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FDA approves two indications for Keytruda (pembrolizumab) to treatlocally advanced or metastatic urothelial carcinoma.- Merck Inc.

Read time: 1 mins
Last updated:27th Jun 2017
Published:21st May 2017
Source: Pharmawand

Merck Inc. has announced that the FDA has approved two new indications for Keytruda (pembrolizumab), the company’s anti-PD-1 therapy, for certain patients with locally advanced or metastatic urothelial carcinoma, a type of bladder cancer.

In the first-line setting, Keytruda is now approved for the treatment of patients with locally advanced or metastatic urothelial carcinoma who are ineligible for cisplatin-containing chemotherapy. This indication is approved under accelerated approval based on tumor response rate and duration of response. Continued approval for this indication may be contingent upon verification and description of clinical benefit in the confirmatory trials.

In the second-line setting, Keytruda is now approved for the treatment of patients with locally advanced or metastatic urothelial carcinoma who have disease progression during or following platinum-containing chemotherapy or within 12 months of neoadjuvant or adjuvant treatment with platinum-containing chemotherapy. Keytruda is approved for use in these indications at a fixed dose of 200 mg every three weeks until disease progression or unacceptable toxicity, or up to 24 months in patients without disease progression.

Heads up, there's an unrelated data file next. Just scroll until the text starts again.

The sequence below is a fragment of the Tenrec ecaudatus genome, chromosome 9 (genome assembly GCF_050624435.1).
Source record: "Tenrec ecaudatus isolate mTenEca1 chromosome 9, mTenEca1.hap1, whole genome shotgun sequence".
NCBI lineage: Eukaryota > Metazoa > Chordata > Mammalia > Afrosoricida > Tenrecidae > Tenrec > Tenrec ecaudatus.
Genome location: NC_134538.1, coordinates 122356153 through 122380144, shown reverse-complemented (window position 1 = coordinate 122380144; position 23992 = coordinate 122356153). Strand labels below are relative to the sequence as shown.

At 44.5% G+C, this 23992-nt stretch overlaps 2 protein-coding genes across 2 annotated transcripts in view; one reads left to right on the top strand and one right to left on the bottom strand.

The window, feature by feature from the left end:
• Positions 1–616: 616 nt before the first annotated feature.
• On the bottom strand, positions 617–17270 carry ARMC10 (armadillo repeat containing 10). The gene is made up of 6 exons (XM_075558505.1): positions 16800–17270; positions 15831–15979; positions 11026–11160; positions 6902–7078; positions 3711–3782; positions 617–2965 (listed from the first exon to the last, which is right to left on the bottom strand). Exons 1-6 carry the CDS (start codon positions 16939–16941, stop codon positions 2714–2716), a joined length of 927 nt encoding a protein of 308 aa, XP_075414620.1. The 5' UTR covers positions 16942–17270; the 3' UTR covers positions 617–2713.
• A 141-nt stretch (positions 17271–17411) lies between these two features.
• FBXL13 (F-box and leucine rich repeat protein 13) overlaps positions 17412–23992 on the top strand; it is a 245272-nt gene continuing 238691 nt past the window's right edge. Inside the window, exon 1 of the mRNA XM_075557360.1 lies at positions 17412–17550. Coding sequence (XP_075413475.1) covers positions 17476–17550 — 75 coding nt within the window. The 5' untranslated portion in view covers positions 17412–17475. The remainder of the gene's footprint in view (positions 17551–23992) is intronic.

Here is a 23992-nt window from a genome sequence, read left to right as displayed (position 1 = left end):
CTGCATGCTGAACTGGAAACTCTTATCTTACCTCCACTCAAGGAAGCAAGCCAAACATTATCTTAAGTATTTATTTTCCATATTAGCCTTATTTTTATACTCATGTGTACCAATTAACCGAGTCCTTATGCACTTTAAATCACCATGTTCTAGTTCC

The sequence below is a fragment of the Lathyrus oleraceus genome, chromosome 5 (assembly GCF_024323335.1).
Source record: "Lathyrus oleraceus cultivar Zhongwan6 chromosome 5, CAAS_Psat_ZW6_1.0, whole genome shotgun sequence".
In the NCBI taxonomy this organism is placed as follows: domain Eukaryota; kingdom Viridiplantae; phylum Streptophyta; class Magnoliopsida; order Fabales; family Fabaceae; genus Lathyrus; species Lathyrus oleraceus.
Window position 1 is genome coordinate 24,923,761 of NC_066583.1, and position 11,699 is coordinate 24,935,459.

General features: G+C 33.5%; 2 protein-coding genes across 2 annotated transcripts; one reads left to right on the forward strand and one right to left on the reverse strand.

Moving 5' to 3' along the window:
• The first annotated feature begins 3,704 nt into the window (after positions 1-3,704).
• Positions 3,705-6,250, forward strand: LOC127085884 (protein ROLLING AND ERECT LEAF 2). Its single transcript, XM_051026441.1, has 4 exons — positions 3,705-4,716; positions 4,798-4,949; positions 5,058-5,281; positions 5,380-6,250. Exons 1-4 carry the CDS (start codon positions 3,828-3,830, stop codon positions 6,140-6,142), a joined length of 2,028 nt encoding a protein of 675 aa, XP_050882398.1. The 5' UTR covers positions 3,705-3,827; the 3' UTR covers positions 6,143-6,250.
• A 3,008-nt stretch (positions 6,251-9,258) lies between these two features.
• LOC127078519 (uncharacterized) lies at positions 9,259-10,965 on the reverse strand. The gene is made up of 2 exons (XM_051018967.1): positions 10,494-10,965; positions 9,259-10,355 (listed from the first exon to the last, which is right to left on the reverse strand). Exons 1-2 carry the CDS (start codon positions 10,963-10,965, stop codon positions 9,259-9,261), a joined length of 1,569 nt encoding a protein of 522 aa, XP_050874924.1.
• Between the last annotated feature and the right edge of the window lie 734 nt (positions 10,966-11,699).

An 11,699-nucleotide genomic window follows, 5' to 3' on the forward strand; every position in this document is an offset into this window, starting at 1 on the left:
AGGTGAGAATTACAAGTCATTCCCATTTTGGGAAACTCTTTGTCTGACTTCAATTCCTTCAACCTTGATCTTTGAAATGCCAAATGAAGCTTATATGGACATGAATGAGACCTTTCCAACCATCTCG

Comment:In addition to Tecentriq (atezolizumab) from Genetech/Roche, Opdivo (nivolumab) from BMS, Bavencio (avelumab) from Pfizer + Merck KgAA and Imfinzi (durvalumab) from AstraZeneca are all approved for second-line bladder cancer and all based on mid-stage data. Merck had announced in February 2017 that the FDA accepted filings for Keytruda in first-line and second-line advanced bladder cancer. Unlike its competitors, Merck has positive overall survival data from the Keynote-045 study to support a Keytruda indication in bladder cancer and its abstract for ASCO showed Keytruda had extended overall survival by 10.3 months compared with 7.4 months for chemotherapy.

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